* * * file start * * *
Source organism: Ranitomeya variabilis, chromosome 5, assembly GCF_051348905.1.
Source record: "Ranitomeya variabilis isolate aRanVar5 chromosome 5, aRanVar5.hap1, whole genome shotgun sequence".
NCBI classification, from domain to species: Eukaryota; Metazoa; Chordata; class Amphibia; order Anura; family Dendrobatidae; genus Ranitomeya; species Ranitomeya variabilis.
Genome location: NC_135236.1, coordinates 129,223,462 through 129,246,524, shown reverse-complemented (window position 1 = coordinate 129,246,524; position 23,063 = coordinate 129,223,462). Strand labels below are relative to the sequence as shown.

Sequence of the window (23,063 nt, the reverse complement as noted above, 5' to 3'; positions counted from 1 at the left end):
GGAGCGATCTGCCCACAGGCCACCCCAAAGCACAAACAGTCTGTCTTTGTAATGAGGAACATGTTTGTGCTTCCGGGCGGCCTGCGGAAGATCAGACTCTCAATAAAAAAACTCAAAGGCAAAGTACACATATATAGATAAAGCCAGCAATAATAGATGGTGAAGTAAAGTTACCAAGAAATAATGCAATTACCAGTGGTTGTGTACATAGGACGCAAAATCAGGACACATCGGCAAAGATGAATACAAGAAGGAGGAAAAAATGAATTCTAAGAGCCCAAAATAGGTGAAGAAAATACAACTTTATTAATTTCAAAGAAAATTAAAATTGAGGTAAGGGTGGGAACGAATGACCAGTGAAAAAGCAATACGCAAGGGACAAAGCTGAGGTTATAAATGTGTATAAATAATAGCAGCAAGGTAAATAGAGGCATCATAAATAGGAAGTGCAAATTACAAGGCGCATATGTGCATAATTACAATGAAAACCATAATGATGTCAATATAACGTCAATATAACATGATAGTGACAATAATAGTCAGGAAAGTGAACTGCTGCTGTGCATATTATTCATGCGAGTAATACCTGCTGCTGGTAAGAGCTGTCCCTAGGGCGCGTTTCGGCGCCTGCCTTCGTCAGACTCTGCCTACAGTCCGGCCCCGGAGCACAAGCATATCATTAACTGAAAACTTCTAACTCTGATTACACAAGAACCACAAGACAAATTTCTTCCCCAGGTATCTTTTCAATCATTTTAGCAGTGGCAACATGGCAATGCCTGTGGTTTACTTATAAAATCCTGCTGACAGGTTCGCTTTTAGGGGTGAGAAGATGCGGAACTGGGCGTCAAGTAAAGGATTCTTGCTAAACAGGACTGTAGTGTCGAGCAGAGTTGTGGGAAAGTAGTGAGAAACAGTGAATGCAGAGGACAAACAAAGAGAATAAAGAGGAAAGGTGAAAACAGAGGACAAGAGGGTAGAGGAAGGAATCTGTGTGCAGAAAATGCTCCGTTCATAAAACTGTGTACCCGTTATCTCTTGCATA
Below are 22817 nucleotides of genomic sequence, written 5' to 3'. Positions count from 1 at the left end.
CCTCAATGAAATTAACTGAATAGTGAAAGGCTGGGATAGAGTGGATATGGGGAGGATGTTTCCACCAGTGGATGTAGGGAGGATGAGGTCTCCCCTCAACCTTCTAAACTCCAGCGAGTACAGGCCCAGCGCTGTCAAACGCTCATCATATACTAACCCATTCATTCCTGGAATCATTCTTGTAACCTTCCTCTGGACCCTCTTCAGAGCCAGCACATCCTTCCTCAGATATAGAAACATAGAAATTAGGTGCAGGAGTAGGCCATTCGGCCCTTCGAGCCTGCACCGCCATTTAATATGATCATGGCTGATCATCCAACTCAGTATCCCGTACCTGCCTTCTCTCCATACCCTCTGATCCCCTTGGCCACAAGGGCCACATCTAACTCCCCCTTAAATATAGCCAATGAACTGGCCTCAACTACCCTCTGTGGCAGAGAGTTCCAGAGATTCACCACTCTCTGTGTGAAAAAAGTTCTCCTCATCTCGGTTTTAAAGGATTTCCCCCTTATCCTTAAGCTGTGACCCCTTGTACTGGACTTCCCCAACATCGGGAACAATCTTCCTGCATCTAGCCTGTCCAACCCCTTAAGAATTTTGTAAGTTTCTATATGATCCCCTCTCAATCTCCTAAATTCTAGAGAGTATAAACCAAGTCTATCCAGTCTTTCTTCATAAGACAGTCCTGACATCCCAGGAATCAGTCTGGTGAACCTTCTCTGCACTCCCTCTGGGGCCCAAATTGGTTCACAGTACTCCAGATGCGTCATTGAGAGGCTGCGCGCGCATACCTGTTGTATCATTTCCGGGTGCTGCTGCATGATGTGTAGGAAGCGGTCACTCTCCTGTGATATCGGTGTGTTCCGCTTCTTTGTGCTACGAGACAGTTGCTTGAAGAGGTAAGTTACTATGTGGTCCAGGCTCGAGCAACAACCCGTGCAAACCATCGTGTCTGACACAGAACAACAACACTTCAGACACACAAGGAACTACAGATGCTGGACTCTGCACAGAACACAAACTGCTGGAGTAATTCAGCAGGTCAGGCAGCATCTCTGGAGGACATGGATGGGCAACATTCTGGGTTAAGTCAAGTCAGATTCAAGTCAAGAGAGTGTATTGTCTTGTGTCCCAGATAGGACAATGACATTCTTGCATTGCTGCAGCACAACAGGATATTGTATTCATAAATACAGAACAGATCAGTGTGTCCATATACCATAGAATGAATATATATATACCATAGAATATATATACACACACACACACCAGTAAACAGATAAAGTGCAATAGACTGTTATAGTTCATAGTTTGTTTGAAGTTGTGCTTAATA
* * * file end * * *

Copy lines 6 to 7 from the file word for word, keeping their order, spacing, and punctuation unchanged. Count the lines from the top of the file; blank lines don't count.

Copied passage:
GGAGCGATCTGCCCACAGGCCACCCCAAAGCACAAACAGTCTGTCTTTGTAATGAGGAACATGTTTGTGCTTCCGGGCGGCCTGCGGAAGATCAGACTCTCAATAAAAAAACTCAAAGGCAAAGTACACATATATAGATAAAGCCAGCAATAATAGATGGTGAAGTAAAGTTACCAAGAAATAATGCAATTACCAGTGGTTGTGTACATAGGACGCAAAATCAGGACACATCGGCAAAGATGAATACAAGAAGGAGGAAAAAATGAATTCTAAGAGCCCAAAATAGGTGAAGAAAATACAACTTTATTAATTTCAAAGAAAATTAAAATTGAGGTAAGGGTGGGAACGAATGACCAGTGAAAAAGCAATACGCAAGGGACAAAGCTGAGGTTATAAATGTGTATAAATAATAGCAGCAAGGTAAATAGAGGCATCATAAATAGGAAGTGCAAATTACAAGGCGCATATGTGCATAATTACAATGAAAACCATAATGATGTCAATATAACGTCAATATAACATGATAGTGACAATAATAGTCAGGAAAGTGAACTGCTGCTGTGCATATTATTCATGCGAGTAATACCTGCTGCTGGTAAGAGCTGTCCCTAGGGCGCGTTTCGGCGCCTGCCTTCGTCAGACTCTGCCTACAGTCCGGCCCCGGAGCACAAGCATATCATTAACTGAAAACTTCTAACTCTGATTACACAAGAACCACAAGACAAATTTCTTCCCCAGGTATCTTTTCAATCATTTTAGCAGTGGCAACATGGCAATGCCTGTGGTTTACTTATAAAATCCTGCTGACAGGTTCGCTTTTAGGGGTGAGAAGATGCGGAACTGGGCGTCAAGTAAAGGATTCTTGCTAAACAGGACTGTAGTGTCGAGCAGAGTTGTGGGAAAGTAGTGAGAAACAGTGAATGCAGAGGACAAACAAAGAGAATAAAGAGGAAAGGTGAAAACAGAGGACAAGAGGGTAGAGGAAGGAATCTGTGTGCAGAAAATGCTCCGTTCATAAAACTGTGTACCCGTTATCTCTTGCATA
Below are 22817 nucleotides of genomic sequence, written 5' to 3'. Positions count from 1 at the left end.